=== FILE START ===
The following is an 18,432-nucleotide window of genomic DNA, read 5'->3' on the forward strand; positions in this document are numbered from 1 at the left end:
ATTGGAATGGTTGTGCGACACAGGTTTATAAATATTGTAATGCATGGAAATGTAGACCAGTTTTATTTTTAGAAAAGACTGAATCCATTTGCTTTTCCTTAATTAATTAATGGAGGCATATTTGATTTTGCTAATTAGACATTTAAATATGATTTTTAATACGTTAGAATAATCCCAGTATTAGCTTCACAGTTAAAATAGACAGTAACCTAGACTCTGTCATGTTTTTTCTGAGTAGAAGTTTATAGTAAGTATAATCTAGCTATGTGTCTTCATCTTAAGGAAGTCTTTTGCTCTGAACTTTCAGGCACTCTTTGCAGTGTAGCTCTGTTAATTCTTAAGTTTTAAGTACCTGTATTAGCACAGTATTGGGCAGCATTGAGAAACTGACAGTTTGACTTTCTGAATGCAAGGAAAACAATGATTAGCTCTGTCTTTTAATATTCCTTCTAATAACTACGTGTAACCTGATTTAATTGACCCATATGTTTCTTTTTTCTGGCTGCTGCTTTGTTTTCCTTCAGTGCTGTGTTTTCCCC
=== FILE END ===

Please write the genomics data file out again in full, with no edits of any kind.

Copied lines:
The following is an 18,432-nucleotide window of genomic DNA, read 5'->3' on the forward strand; positions in this document are numbered from 1 at the left end:
ATTGGAATGGTTGTGCGACACAGGTTTATAAATATTGTAATGCATGGAAATGTAGACCAGTTTTATTTTTAGAAAAGACTGAATCCATTTGCTTTTCCTTAATTAATTAATGGAGGCATATTTGATTTTGCTAATTAGACATTTAAATATGATTTTTAATACGTTAGAATAATCCCAGTATTAGCTTCACAGTTAAAATAGACAGTAACCTAGACTCTGTCATGTTTTTTCTGAGTAGAAGTTTATAGTAAGTATAATCTAGCTATGTGTCTTCATCTTAAGGAAGTCTTTTGCTCTGAACTTTCAGGCACTCTTTGCAGTGTAGCTCTGTTAATTCTTAAGTTTTAAGTACCTGTATTAGCACAGTATTGGGCAGCATTGAGAAACTGACAGTTTGACTTTCTGAATGCAAGGAAAACAATGATTAGCTCTGTCTTTTAATATTCCTTCTAATAACTACGTGTAACCTGATTTAATTGACCCATATGTTTCTTTTTTCTGGCTGCTGCTTTGTTTTCCTTCAGTGCTGTGTTTTCCCC